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Kentucky governor vetoed ban on trans sports


He joins two other governors in vetoing the bans.

Kentucky Gov. Andy Beshear on Wednesday vetoed a bill banning transgender women and girls from playing on school sports teams that match their gender identity from sixth grade through college.

Under the proposed bill, students would play on teams based on their sex assigned at birth.

Beshear, who is a Democrat, joins two Republican governors who have vetoed similar bills in Utah and Indiana. In his veto letter, he said he shared their concerns that the bills could provoke state lawsuits and harm transgender people.

“Transgender children deserve the efforts of public servants to demonstrate that they are valued members of our communities through compassion, kindness and empathy, even if they are not understanding,” the governor said.

Beshear also pointed to the Kentucky High School Athletic Association’s transgender participation policy, which requires trans student-athletes to undergo hormone therapy after puberty to minimize potential gender-related benefits.

KHSAA policy states that the organization “recognizes and promotes the ability of transgender student-athletes to participate in privileged interscholastic sports and athletic activities without unlawful discrimination based on sexual orientation.”

However, Senate Bill 83 — the Women’s Sports Equity Act — passed the Kentucky Legislature on March 24 with a GOP majority that could overturn Beshear’s decision.

Those who support these policies, such as the bill’s sponsor, Senator Robby Mills, have said they believe transgender women have a biological advantage over cisgender women.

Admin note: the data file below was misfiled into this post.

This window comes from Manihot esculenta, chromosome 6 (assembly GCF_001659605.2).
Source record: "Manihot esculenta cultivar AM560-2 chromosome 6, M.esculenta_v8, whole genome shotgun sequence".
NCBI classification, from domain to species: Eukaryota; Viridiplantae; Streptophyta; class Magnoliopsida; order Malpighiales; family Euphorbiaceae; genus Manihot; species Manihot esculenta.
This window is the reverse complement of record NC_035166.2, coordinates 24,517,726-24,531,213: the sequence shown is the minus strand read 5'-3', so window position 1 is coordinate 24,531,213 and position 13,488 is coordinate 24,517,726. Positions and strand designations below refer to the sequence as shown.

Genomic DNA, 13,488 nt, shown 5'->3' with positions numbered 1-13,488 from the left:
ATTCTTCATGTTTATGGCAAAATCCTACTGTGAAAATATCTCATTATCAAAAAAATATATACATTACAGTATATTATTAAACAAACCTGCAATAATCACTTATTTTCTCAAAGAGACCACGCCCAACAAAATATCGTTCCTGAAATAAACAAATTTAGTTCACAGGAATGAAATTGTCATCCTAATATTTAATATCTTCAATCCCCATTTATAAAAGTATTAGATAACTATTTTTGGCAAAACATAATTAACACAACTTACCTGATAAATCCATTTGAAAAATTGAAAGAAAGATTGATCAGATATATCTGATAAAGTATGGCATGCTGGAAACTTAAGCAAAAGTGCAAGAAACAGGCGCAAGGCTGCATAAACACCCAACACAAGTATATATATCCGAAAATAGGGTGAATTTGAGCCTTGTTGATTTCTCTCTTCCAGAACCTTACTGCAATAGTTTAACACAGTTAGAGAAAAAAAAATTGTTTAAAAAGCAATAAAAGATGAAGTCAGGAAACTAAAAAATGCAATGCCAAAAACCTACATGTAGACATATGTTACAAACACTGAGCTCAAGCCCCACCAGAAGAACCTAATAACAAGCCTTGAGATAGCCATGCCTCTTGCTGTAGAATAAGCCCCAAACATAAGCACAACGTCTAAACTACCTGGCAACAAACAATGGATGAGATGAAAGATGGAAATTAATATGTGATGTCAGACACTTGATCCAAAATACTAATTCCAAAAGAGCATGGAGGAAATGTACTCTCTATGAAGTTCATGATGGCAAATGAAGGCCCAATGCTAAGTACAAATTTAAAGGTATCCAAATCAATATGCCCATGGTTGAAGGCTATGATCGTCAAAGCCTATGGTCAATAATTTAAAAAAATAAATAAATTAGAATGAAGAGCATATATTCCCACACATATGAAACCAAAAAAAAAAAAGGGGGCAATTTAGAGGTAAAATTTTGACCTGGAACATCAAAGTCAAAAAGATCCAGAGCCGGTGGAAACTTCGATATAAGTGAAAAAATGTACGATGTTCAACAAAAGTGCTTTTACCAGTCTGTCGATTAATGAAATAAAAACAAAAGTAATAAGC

“It would be overwhelming for a young woman to train her entire career only to end up competing against a biological male in the state tournament or the state finals,” Mills said during the Senate debate on the law Project.

There has been “no direct or consistent research” that shows trans people have an advantage over their cisgender peers in athletics, according to a review in the journal Sports Medicine of several research studies of the potential benefits.

LGBTQ advocates applauded Beshear’s decision, saying the lawmakers behind the bill were bullying transgender youth.

“From the beginning, this bill has been more about fear than fairness,” said Chris Hartman, executive director of Kentucky’s LGBTQ+ advocacy group, the Fairness Campaign.

He continued, “In the entire Kentucky school system, there is only one openly transgender girl that we know of who plays on a school sports team. This student started her school’s field hockey team. , has recruited all the other team members and just wants the opportunity to play with his friends in his eighth year.”

ABC News

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